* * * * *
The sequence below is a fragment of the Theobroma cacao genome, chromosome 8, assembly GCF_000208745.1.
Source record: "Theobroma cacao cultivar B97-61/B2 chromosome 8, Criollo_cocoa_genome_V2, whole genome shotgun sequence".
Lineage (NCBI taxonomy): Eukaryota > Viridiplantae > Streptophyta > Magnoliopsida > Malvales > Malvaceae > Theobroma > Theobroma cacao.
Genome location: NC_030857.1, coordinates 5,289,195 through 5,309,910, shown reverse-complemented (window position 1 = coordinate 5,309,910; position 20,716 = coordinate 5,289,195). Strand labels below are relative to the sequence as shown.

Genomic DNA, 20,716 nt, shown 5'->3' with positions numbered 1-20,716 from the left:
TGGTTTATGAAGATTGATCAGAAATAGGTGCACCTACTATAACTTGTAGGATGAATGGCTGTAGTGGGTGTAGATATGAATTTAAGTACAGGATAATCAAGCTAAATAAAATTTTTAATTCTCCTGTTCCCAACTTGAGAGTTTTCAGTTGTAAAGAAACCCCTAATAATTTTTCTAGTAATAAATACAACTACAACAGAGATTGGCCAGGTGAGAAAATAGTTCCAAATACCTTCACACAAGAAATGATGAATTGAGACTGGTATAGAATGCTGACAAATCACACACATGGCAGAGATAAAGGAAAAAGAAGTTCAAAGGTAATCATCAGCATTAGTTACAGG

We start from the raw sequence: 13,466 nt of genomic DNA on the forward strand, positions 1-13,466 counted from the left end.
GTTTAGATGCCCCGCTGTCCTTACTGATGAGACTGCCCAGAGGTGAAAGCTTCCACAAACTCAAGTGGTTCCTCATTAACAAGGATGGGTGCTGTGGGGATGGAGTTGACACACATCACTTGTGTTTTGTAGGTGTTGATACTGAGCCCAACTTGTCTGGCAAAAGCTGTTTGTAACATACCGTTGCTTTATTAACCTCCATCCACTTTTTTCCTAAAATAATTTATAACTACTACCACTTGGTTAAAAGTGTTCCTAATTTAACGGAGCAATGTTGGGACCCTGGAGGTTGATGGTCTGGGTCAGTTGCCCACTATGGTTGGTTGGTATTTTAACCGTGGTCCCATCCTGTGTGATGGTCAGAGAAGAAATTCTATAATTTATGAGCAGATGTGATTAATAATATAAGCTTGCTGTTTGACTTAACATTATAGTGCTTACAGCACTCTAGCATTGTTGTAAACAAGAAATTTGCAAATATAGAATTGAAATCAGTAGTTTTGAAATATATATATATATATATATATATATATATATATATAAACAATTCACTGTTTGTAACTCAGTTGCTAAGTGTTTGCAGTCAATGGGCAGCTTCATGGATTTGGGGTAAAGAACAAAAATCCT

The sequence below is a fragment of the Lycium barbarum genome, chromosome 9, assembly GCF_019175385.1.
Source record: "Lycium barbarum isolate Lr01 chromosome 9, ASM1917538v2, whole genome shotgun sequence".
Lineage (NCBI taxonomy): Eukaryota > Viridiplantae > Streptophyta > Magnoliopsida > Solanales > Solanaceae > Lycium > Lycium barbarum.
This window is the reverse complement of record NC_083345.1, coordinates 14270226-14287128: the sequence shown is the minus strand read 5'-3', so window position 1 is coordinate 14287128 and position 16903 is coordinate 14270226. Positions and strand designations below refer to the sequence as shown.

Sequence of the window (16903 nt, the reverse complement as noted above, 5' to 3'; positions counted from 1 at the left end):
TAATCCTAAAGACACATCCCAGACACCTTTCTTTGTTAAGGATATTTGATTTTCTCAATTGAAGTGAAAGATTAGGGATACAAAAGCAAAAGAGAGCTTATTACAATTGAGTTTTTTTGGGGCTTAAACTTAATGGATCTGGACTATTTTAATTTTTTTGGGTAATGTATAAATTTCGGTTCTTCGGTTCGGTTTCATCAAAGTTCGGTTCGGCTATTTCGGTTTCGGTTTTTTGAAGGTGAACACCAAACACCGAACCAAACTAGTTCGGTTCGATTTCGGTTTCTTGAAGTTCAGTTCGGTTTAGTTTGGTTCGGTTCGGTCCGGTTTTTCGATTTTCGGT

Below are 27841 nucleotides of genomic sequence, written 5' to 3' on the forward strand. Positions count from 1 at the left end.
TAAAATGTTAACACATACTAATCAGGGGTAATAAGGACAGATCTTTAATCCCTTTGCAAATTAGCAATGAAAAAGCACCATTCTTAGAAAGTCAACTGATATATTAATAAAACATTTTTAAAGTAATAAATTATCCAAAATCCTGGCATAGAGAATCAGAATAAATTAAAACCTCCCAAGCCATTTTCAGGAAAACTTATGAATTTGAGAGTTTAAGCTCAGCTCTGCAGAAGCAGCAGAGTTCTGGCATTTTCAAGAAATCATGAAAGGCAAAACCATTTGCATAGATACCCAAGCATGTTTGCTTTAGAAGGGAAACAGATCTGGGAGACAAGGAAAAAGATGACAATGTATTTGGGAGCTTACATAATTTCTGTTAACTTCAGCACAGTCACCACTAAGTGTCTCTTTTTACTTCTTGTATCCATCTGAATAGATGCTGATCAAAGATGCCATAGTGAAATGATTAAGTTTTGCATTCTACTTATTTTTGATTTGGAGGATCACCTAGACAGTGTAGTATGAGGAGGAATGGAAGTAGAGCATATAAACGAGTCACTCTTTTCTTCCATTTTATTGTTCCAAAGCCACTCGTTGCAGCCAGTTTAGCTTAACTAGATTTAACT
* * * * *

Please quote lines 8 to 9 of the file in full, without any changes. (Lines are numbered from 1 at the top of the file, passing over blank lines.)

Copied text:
GTTTAGATGCCCCGCTGTCCTTACTGATGAGACTGCCCAGAGGTGAAAGCTTCCACAAACTCAAGTGGTTCCTCATTAACAAGGATGGGTGCTGTGGGGATGGAGTTGACACACATCACTTGTGTTTTGTAGGTGTTGATACTGAGCCCAACTTGTCTGGCAAAAGCTGTTTGTAACATACCGTTGCTTTATTAACCTCCATCCACTTTTTTCCTAAAATAATTTATAACTACTACCACTTGGTTAAAAGTGTTCCTAATTTAACGGAGCAATGTTGGGACCCTGGAGGTTGATGGTCTGGGTCAGTTGCCCACTATGGTTGGTTGGTATTTTAACCGTGGTCCCATCCTGTGTGATGGTCAGAGAAGAAATTCTATAATTTATGAGCAGATGTGATTAATAATATAAGCTTGCTGTTTGACTTAACATTATAGTGCTTACAGCACTCTAGCATTGTTGTAAACAAGAAATTTGCAAATATAGAATTGAAATCAGTAGTTTTGAAATATATATATATATATATATATATATATATATATATAAACAATTCACTGTTTGTAACTCAGTTGCTAAGTGTTTGCAGTCAATGGGCAGCTTCATGGATTTGGGGTAAAGAACAAAAATCCT

The sequence below is a fragment of the Lycium barbarum genome, chromosome 9, assembly GCF_019175385.1.